On August 11, 1973, Hip Hop Pioneer, DJ Kool Herc, was DJing his sister's back-to-school party in the Bronx when he did something that, according to legend, had never been done before. Using two turntables and two copies of the same record, he extended the "break" in a song, isolating what he considered to be the best part of the song, and repeated the break, over-and-over, going back-and-forth between the two records. The crowd was blown away and a new form of music, and culture, was born.
Hip Hop has come along way from those parties in the park, but at its core is still a musical style born out of using whatever tools were available to make something new, unique, expressive, and creative.
I grew up in the 90's and Hip Hop was a huge part of my life. Breakers, Graffiti Artists, DJs, and Emcees (Rappers) were some of my favorite people to be around. Hip Hop was also a big part of how I was introduced to KRCL. Every Friday night, my best friend Myles and I, would stay home and listen to DJ Buzz with Rap Attack on KRCL. We'd often record the show and listen to the recorded tape until the next Friday when we'd repeat the process all over again.
When I started volunteering at KRCL in 1993, Rap Attack was the first show I subbed for. Years later, when DJ Buzz decided to retire from the program, he asked me to take it over. I did the show for a few years, eventually changing the name to the Friday Night Fallout Show, which can still be heard on KRCL every Friday Night at 10:30 pm.
Hip Hop can be polarizing, and throughout the years I've had many conversations about it. I've often heard people say that they "listen to everything except Rap and Country" and have even heard others say they don't believe Hip Hop is music.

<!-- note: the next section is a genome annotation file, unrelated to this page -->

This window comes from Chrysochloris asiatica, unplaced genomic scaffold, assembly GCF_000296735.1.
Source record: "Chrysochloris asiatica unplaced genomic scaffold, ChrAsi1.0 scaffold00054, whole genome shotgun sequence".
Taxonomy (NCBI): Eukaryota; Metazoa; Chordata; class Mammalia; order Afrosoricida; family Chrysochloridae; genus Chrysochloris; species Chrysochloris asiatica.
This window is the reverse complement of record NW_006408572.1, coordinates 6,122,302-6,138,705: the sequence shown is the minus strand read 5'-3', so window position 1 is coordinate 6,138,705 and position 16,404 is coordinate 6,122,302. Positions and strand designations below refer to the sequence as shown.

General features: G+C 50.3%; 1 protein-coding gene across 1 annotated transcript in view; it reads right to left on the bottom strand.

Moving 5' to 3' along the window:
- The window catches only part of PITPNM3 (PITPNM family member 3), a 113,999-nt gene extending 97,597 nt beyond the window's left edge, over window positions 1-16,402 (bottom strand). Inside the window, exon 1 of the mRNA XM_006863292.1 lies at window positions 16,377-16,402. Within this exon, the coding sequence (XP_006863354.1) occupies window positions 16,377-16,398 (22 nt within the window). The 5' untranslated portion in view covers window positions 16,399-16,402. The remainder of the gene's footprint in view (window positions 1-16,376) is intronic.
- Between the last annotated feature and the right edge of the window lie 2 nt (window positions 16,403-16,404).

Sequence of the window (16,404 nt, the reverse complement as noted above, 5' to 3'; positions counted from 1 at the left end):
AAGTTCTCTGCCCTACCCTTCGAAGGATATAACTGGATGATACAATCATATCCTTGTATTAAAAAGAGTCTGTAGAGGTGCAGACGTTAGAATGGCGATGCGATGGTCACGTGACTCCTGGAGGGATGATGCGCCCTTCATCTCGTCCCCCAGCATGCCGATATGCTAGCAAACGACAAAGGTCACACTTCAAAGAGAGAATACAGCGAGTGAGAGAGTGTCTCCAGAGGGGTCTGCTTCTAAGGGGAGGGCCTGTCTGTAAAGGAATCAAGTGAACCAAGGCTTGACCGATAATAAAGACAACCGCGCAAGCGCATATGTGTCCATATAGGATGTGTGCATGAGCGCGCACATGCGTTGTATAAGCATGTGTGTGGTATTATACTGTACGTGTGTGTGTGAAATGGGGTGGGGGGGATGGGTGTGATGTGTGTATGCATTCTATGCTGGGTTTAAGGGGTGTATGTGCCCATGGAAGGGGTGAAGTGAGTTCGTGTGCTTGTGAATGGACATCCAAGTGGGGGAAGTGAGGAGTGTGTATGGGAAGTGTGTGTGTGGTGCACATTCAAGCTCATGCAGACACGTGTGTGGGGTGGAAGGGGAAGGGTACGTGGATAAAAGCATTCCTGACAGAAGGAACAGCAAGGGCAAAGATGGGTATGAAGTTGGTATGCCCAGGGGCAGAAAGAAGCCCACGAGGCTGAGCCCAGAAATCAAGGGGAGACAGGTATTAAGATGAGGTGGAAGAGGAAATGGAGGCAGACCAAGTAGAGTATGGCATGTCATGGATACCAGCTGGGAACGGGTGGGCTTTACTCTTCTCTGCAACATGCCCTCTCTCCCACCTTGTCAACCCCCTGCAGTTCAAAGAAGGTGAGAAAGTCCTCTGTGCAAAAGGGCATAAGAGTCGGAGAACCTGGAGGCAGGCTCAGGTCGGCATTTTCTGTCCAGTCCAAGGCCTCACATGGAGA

If you've ever found yourself thinking either of those things, might I suggest that you just haven't listened to the right stuff? Maybe you just need some suggestions on Artists/Albums to try out, and I'm going to do my best to introduce you to some great records that just might help you change your mind about one of the most loved musical genres in the world.
This is Hip Hop for People Who Don't Like Hip Hop (or Hip Hop for Everyone. Even You.)
#1 - A Tribe Called Quest / People's Instinctive Travels and the Paths of Rhythm
First on the list is A Tribe Called Quest. This is easily my favorite Hip Hop group of all-time, and a great first step for the uninitiated into the world of Hip Hop music.
Formed in the mid 80's in Queens, New York, by Q-Tip, Phife Dawg, Ali Shaheed Muhammad, and Jarobi White. Their groundbreaking debut, People's Instinctive Travels and the Paths of Rhythm, came out in 1990, and to date is one of the most influential Hip Hop albums ever released.
Their debut is very sampled based album but done in the most creative way. Taking multiple samples that shouldn't necessarily work together, and finding ways to combine them into a very appealing, smorgasbord of sounds, beats, and as the title implies, rhythms. Q-Tip produced the album himself (although he didn't take credit for it at the time.) He started working on the production for the album while he was still in high school, creating what were known as "pause tapes." Jazzy samples, groovy beats, and melodic flows make this an easy and fun record to listen to. Years later you can still ask a random stranger "Can I Kick It?" and 7 times out of 10 they'll respond with "Yes You Can!" Proof of this record's legendary status and why it takes the top spot on my list.
Also check out their follow-up sophomore album The Low-End Theory. Taking a deeper dive into Jazz samples and even bringing in bass legend Ron Carter to play. Try: Can I Kick It, Bonita Applebum, Excursions, Check the Rhime
#2 - Digable Planets / Reachin' (A New Refutation of Time and Space)
Digable Planets formed in 1987 with Ishmael "Butterfly" Butler, Mariana "Ladybug Mecca" Vieira, and Craig "Doodlebug" Irving.
Their debut album Reachin' (A New Refutation of Time and Space) was produced by Butterfly and features mostly Jazz samples. The album came out in 1993 to critical acclaim and won the group a Grammy the following year.